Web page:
As significantly, HALEU could also be used in existing nuclear reactors. “There is at least one design of new fuel for LWRs—a kind of very new design—that would need enrichments up to 19%,” Redmond noted. Though he did not mention the company by name, Massachusetts-based fuel company Lightbridge is developing HALEU for use in commercial fuel. It has said it wants to demonstrate the fuel in a research reactor at a U.S. national laboratory in 2020, as well as a commercial nuclear power plant powering a U.S. city by 2021.

Another consideration is that the nuclear power industry is beginning to think about higher burnups in the existing fleet, “which would need enrichments of above 5%, but not too much above,” Redmond said.

NEI: HALEU Action Needed Now

In a July 2018 letter to Energy Secretary Rick Perry, the NEI suggested that by 2030, about 185.5 metric tons of HALEU could be needed annually—up from 1.5 metric tons in 2019, but still a small fraction of the 2,000 metric tons of uranium used annually by the existing U.S. fleet. The NEI added, emphasizing the accelerated timeframe, that development, demonstration, and deployment of many advanced nuclear technologies “is in jeopardy since there is no certainty that a HALEU fuel infrastructure will be in place when they are ready to enter the market. At the same time, investment into a HALEU fuel infrastructure is highly unlikely given the market uncertainty.”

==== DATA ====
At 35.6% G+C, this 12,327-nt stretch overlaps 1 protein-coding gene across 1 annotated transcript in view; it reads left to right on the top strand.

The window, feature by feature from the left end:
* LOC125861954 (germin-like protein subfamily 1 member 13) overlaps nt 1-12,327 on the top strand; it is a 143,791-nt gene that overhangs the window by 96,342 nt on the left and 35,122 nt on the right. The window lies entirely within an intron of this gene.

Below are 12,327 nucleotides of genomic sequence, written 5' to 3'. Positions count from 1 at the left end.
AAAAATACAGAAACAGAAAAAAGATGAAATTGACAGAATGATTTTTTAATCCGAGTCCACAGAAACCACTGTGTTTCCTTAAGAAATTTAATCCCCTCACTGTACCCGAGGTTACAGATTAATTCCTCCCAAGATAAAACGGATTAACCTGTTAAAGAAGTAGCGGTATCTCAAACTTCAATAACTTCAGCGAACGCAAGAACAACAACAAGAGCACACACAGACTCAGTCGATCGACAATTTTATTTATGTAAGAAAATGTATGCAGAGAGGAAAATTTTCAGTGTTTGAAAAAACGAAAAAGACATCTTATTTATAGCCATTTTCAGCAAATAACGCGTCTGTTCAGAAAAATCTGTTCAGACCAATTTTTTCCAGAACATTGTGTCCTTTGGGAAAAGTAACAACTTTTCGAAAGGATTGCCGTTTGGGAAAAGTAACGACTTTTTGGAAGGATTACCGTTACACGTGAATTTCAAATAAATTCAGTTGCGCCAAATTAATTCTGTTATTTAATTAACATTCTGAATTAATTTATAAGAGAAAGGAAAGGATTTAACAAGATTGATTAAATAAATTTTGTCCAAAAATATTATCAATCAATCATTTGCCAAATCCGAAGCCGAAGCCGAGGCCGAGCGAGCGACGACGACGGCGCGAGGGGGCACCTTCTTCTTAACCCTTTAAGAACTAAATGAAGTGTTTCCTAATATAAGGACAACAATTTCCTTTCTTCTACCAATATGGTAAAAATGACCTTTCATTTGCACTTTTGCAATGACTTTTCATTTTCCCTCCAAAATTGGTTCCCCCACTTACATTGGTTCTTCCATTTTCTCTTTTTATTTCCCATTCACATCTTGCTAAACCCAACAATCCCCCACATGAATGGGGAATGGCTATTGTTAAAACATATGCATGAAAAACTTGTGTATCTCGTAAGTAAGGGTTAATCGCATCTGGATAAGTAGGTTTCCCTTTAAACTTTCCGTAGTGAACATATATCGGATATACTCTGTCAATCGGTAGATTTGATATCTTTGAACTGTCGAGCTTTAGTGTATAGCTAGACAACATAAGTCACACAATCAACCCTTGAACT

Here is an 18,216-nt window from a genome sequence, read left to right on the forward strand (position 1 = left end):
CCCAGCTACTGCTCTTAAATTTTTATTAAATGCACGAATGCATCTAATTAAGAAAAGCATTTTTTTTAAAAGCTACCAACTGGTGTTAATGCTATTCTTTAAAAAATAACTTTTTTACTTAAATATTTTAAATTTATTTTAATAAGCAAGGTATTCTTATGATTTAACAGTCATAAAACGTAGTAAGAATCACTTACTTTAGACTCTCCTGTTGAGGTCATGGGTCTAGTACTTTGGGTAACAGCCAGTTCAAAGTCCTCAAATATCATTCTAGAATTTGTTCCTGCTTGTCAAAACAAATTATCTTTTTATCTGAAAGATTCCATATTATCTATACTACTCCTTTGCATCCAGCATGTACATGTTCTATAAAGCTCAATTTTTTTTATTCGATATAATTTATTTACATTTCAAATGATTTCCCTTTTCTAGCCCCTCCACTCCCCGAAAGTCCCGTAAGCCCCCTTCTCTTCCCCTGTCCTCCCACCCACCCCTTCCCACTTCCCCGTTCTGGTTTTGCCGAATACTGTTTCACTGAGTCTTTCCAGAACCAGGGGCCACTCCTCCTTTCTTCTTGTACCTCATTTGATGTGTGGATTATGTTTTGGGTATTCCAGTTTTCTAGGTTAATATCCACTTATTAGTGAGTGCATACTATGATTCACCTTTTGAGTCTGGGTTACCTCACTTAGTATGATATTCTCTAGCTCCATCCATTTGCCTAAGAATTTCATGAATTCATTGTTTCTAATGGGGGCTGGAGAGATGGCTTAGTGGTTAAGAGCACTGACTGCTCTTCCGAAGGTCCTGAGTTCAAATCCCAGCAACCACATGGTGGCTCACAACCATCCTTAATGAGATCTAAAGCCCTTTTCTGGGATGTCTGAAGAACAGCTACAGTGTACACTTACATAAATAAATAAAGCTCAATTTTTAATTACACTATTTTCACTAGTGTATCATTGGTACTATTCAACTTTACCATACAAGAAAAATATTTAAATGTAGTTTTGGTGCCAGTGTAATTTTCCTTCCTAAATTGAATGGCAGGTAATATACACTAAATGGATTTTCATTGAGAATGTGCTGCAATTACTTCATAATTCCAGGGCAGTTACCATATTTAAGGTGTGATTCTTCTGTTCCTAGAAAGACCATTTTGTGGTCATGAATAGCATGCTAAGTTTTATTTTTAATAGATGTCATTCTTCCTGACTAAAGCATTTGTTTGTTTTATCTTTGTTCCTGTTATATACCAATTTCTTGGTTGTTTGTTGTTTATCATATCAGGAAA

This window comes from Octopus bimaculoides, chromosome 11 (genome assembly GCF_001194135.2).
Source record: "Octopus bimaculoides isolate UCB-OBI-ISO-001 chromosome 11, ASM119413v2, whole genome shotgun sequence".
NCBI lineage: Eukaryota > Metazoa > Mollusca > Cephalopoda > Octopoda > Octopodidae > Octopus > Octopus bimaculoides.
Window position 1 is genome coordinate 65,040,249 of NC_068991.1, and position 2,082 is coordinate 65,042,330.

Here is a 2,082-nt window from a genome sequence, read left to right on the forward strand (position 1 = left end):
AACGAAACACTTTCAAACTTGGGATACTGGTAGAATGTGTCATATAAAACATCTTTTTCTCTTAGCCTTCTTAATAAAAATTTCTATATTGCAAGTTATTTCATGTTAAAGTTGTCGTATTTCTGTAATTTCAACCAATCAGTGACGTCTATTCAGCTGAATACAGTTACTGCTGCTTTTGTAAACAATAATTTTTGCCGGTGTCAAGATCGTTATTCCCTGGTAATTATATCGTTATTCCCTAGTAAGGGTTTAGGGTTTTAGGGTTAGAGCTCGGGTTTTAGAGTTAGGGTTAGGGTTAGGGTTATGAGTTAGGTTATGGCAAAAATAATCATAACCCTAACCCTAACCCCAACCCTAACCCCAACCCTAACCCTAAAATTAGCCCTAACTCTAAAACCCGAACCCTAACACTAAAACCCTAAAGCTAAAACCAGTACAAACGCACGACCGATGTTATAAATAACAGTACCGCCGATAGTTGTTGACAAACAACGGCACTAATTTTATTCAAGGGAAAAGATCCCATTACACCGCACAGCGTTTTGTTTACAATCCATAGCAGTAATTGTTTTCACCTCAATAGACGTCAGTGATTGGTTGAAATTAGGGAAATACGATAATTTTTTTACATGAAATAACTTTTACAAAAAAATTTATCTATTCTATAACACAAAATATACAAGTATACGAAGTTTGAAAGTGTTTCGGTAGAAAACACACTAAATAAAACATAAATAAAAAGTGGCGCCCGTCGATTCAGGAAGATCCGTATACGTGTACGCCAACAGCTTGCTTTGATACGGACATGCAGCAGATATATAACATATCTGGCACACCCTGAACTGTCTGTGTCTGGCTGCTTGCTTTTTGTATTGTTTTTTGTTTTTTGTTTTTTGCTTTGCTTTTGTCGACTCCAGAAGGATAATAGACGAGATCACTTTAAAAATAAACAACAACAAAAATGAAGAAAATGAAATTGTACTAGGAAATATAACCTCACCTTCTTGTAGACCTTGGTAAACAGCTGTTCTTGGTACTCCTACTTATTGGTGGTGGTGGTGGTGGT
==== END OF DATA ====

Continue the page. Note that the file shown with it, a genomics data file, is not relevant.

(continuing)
In its January 2018 white paper outlining fuel cycle hurdles for advanced reactors, the NEI also noted that if advanced reactors were to be deployed in the U.S. by the early 2030s, the DOE should provide an interim HALEU supply—using its inventory of high-enriched uranium that could be down-blended to HALEU—to the commercial nuclear industry by the end of 2022. In that paper, the trade group urged the DOE to begin supporting the design, qualification, licensing and fabrication of larger HALEU transportation packages by the end of 2019, as well as to develop criticality benchmark data needed to license HALEU facilities and transport packages. 

The NRC, meanwhile, should work to to finalize the material control and accountability regulatory guidance document of Category II special nuclear materials, as well as develop guidance for implementing a physical security plan at such a facility, the NEI said.

—Sonal Patel is a POWER associate editor (@sonalcpatel, @POWERmagazine).